Integrated solid waste management programme for local government units

Programme description

Title: Integrated solid waste management programme for local government units
Commissioned by: German Federal Ministry for Economic Cooperation and Development (BMZ)
Country: Philippines
Lead executing agency: Philippine Department of Environment and Natural Resources (DENR)
Partner: Environmental Management Bureaus (EMB) of the Department of Environment and Natural Resources (DENR) and selected Local Governments within the Visayas Region
Overall term: 2005 to 2012

San Carlos City_Eco Center with SLF, MRF & composting


According to the Ecological Solid Waste Management Act of 2000 all Philippine local government units (cities and municipalities) have to establish ecologically sound solid waste management (SWM) programmes within their jurisdiction. This law addresses problems of environmental degradation, recycling, pollution from waste dumps, and the loss of resources due to the steadily increasing amount of untreated waste. However, the practical application of the law at the national, regional and local levels has been inadequate, with less than three per cent compliance countrywide. In most cases, municipal authorities lack the legal, financial, organisational, institutional and technical capacities they need to implement the law.


Selected local governments are establishing integrated waste management systems proficiently and cost-effectively.


The main activity of GIZ (formerly GTZ and DED) is to provide technical expertise. It deploys international and national advisors, carries out studies, and supports capacity development measures for its partners' personnel. The project is also providing funds and equipment, though on a smaller scale. Through all these inputs, it is helping to build up the technical and institutional competence of its partner agencies in the central government and 12 selected local authorities in the Visayas region, for waste management. In the region, the project is also supporting pilot projects in which lessons are being learned for subsequent replication in the rest of the country.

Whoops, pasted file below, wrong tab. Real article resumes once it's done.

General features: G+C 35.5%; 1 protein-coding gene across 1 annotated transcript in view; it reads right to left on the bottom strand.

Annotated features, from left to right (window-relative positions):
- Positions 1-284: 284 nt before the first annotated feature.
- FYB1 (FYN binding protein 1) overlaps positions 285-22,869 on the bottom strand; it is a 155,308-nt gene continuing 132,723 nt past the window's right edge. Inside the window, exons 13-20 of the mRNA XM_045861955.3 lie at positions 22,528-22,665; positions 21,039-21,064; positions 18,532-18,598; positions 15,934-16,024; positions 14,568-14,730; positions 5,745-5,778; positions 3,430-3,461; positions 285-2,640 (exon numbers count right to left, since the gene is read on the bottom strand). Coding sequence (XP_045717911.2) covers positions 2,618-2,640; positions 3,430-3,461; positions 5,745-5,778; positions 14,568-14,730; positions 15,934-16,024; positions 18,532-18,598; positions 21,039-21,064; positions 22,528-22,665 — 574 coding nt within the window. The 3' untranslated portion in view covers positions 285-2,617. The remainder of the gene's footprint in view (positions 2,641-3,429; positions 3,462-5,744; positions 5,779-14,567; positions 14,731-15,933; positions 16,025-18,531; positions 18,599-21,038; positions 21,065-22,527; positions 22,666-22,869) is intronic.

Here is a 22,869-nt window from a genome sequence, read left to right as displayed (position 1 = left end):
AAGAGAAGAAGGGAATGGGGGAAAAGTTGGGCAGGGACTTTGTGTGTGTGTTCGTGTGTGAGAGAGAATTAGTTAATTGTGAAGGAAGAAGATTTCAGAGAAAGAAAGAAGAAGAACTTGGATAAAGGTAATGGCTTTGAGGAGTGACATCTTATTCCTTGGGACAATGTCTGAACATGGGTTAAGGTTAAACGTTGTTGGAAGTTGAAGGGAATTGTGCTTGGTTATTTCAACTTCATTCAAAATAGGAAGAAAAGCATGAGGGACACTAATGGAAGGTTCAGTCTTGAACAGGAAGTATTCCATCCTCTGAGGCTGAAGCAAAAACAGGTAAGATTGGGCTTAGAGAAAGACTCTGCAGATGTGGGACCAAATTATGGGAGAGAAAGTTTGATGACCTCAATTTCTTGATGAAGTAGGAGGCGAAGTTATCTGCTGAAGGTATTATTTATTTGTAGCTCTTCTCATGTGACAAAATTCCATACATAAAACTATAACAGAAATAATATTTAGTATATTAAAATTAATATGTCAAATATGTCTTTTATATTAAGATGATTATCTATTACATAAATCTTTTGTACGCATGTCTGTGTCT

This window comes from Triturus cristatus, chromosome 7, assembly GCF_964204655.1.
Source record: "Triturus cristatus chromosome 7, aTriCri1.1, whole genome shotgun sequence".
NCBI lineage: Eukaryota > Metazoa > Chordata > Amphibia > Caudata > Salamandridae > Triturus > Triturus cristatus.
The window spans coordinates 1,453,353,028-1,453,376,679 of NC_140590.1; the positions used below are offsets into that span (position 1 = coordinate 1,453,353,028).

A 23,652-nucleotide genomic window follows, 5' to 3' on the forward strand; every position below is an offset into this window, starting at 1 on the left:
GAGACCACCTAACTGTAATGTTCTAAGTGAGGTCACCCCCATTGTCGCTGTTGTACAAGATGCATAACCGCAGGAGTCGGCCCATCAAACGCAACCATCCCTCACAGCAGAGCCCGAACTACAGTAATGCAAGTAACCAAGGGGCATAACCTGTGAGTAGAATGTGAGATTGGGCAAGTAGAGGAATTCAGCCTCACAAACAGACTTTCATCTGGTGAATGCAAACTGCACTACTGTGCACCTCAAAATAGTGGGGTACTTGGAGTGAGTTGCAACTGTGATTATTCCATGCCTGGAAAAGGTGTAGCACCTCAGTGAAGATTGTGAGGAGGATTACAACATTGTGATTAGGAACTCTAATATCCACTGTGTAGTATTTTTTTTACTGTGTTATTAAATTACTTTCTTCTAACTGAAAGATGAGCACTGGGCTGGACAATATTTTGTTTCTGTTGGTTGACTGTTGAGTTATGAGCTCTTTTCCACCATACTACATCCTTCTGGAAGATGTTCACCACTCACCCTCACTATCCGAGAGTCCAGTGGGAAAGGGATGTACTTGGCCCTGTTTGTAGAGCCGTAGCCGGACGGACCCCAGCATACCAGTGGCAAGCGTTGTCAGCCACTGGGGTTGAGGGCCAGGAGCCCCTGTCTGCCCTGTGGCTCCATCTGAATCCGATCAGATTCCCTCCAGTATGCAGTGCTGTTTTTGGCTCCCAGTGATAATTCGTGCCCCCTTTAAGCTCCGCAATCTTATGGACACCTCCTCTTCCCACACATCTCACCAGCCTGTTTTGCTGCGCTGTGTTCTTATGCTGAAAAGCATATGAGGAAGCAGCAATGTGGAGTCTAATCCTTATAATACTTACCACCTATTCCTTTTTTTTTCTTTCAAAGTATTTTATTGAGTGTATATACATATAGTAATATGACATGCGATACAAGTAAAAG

Results achieved so far

By the end of 2010, seven of the 12 municipal administrations had established integrated solid waste management systems, which included collection, segregation, recycling, environmentally friendly storage, composting and closure of dumpsites. Three newly constructed waste management centres have been recognised as the most sophisticated sites in the Visayas.

So far, 45 participants from partner organisations and selected communities have enhanced their technical expertise in solid waste management, having passed a 17-module course developed by the project. These training modules will now also be used in a new graduate programme for SWM at the Central Philippine University in Iloilo City.

Iloilo City has started various pilot projects to reduce waste disposal and has become the first municipality to segregate plastic waste. This is now re-used by the cement industry instead of being discarded. 150 local waste pickers have formed an association, which – besides providing a regular income from the collection of recyclables – offers various benefits, such as increased work safety and occupational health measures.

In September 2009, leading technical experts for SWM in six of the partner municipalities participated in a three-week course for professionals in Germany, at the Waste Management Centre Pohlsche Heide in Hille, near Minden. Using that new expertise, the cities of San Carlos and Bayawan on Negros Island have since established efficient waste management centres with integrated landfills. These have made it possible to increase the rate of waste recovery much more quickly than the law requires. Ormoc and Maasin, on Leyte Island, are now also constructing similar centres.

Integration of Informal sector in SWM_Safer working condition for waste recovery at Iloilo MRF

Various components of the pilot projects, such as clay liners for landfills, central material sorting and composting facilities, and waste water treatment methods, have been replicated by other municipalities in the Visayas. The lessons learned were incorporated by the respective regional environmental management bureaus for the development of technical guidelines. The National Solid Waste Management Commission plans to release these as legally binding, national guidelines, which will also be included in the new National Solid Waste Management Strategy that is currently being drafted with the assistance of the project.

Additional information